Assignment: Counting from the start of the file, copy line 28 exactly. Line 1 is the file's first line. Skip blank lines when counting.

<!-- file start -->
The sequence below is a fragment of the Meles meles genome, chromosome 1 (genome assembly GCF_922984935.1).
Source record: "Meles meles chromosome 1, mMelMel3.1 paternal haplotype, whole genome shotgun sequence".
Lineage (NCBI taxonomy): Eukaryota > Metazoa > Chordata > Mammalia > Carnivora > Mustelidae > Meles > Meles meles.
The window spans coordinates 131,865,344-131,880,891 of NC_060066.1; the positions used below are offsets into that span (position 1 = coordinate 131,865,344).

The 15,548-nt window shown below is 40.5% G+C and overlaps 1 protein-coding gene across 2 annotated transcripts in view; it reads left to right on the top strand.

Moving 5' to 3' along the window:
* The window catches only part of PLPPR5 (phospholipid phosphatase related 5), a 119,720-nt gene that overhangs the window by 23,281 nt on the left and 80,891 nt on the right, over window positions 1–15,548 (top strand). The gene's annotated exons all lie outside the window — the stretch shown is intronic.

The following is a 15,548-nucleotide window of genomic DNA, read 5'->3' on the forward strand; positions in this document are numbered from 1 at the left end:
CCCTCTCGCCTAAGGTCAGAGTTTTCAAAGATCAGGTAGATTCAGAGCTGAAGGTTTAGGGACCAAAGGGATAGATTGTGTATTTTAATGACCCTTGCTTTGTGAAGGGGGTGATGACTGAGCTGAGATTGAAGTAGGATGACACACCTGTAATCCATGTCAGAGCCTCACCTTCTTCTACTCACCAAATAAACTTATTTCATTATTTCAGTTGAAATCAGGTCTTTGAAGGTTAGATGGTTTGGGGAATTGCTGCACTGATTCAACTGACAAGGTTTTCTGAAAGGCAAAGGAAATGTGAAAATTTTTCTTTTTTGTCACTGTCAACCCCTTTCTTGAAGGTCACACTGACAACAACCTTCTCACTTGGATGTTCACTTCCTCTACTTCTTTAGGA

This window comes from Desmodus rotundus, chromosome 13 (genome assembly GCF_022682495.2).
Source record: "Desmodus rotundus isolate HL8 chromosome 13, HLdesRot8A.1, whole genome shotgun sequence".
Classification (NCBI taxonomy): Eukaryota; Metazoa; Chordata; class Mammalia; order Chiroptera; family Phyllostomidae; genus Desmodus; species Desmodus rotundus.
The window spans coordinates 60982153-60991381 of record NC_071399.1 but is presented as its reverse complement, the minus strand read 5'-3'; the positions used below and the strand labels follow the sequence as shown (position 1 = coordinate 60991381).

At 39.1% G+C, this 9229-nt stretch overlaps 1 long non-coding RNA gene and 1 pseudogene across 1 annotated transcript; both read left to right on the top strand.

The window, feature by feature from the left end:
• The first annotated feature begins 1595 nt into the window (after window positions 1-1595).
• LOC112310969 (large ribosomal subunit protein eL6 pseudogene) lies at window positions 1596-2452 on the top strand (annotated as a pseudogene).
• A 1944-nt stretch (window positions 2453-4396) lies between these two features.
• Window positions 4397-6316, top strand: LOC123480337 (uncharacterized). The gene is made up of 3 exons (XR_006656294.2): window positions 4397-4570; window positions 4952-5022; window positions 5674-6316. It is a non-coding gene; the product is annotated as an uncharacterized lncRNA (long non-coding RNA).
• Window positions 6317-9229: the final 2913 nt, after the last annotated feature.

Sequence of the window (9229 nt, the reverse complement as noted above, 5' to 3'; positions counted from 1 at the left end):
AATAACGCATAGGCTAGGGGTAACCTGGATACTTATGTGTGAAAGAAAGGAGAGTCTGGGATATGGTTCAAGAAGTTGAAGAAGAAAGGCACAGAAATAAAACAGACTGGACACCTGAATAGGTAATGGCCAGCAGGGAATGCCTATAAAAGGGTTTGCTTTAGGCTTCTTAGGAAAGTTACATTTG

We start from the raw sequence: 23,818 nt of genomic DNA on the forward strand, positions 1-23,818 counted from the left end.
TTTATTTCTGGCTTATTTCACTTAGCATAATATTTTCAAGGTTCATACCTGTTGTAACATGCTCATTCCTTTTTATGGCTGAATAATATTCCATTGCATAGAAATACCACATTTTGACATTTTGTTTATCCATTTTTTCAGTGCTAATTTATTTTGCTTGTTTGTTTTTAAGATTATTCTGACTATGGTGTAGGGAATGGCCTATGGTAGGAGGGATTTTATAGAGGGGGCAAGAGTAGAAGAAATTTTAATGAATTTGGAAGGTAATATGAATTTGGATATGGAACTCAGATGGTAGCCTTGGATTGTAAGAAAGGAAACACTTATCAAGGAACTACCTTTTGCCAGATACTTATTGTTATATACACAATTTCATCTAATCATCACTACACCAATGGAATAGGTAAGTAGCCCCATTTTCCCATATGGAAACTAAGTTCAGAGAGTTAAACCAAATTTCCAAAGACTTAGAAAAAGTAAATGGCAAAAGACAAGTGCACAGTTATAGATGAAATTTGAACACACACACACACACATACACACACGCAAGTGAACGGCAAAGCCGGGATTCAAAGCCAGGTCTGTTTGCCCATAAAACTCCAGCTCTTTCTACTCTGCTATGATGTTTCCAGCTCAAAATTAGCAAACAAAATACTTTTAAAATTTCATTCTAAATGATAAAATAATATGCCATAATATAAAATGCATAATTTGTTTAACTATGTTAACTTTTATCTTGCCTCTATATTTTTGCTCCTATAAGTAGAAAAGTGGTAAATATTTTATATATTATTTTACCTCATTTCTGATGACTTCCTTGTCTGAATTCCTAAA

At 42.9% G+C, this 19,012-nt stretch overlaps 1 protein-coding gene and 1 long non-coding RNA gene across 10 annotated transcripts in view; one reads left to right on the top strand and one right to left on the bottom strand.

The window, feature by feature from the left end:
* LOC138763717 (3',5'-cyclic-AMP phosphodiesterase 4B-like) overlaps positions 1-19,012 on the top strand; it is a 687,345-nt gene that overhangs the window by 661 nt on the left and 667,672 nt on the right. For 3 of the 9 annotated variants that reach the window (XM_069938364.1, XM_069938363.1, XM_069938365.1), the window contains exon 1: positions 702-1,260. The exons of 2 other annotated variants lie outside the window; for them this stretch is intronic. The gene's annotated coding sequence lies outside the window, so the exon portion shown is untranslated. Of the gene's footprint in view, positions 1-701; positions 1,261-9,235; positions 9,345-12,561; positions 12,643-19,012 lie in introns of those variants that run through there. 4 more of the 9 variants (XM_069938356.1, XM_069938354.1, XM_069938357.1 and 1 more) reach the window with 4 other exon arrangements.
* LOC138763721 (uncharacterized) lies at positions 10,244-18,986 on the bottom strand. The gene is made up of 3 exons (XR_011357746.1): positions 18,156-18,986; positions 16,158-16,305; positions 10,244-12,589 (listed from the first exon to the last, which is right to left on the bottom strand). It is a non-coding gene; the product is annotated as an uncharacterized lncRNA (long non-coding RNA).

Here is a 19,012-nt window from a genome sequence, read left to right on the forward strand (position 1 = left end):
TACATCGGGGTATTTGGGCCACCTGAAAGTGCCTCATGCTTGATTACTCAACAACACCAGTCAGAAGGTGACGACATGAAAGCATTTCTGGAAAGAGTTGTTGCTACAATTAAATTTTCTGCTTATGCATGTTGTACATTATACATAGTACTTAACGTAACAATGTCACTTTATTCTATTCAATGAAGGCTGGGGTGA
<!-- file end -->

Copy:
* LOC138763721 (uncharacterized) lies at positions 10,244-18,986 on the bottom strand. The gene is made up of 3 exons (XR_011357746.1): positions 18,156-18,986; positions 16,158-16,305; positions 10,244-12,589 (listed from the first exon to the last, which is right to left on the bottom strand). It is a non-coding gene; the product is annotated as an uncharacterized lncRNA (long non-coding RNA).